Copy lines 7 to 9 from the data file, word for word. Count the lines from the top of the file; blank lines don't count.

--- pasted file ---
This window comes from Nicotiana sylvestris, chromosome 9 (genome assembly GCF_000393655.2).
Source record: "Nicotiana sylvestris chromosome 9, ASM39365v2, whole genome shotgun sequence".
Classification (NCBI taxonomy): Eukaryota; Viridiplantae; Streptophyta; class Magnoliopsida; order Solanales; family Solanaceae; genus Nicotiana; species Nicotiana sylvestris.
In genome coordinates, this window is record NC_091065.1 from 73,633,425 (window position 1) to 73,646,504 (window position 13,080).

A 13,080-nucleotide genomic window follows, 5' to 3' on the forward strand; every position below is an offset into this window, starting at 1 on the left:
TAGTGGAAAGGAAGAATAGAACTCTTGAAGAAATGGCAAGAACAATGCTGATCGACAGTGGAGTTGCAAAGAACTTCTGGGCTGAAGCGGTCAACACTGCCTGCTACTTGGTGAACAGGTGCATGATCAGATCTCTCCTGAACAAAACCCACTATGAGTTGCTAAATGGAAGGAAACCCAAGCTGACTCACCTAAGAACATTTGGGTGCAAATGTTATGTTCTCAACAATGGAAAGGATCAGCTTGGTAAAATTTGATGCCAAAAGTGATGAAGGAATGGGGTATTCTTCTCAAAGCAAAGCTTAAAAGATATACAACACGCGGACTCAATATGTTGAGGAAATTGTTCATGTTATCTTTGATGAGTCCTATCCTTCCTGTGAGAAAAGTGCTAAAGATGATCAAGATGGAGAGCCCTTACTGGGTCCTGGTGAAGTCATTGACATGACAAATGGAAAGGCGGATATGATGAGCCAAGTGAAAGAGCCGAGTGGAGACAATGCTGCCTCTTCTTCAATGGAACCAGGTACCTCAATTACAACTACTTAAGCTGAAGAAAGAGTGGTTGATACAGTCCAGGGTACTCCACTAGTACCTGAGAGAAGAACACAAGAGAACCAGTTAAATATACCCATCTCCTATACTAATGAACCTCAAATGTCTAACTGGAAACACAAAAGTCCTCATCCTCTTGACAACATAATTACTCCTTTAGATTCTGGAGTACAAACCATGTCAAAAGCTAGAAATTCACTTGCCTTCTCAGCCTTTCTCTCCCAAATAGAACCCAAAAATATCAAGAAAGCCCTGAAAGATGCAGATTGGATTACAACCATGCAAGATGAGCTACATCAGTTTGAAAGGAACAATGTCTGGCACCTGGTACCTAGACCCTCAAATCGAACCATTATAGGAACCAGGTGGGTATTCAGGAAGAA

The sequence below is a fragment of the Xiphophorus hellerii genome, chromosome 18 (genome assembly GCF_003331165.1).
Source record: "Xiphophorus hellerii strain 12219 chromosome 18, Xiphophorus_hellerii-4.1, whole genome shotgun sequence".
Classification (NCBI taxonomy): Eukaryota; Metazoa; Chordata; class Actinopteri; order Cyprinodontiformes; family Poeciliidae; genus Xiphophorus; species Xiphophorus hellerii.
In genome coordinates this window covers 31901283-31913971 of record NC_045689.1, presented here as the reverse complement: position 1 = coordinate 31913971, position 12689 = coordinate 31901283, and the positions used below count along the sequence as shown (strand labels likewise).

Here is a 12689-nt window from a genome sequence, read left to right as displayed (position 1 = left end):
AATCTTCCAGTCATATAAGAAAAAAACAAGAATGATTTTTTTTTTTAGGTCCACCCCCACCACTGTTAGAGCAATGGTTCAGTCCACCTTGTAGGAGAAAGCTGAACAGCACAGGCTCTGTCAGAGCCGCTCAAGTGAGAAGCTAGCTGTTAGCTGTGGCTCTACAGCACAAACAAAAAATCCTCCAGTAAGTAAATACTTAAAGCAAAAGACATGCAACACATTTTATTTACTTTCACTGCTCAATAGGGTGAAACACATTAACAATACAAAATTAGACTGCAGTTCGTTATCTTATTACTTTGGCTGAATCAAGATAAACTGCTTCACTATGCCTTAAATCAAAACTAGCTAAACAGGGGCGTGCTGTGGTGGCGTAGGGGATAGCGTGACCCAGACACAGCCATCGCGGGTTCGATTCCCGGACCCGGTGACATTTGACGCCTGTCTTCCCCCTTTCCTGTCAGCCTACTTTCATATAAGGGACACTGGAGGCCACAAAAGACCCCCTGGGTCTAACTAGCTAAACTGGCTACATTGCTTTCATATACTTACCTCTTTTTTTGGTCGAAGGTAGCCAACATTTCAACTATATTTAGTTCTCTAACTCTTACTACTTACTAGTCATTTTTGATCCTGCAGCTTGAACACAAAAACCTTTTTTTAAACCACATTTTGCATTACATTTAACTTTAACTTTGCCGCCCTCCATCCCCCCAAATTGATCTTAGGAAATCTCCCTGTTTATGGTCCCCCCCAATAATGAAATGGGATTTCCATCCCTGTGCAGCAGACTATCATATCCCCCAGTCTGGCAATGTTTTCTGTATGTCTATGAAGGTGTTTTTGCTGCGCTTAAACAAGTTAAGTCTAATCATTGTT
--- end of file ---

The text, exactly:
The sequence below is a fragment of the Xiphophorus hellerii genome, chromosome 18 (genome assembly GCF_003331165.1).
Source record: "Xiphophorus hellerii strain 12219 chromosome 18, Xiphophorus_hellerii-4.1, whole genome shotgun sequence".
Classification (NCBI taxonomy): Eukaryota; Metazoa; Chordata; class Actinopteri; order Cyprinodontiformes; family Poeciliidae; genus Xiphophorus; species Xiphophorus hellerii.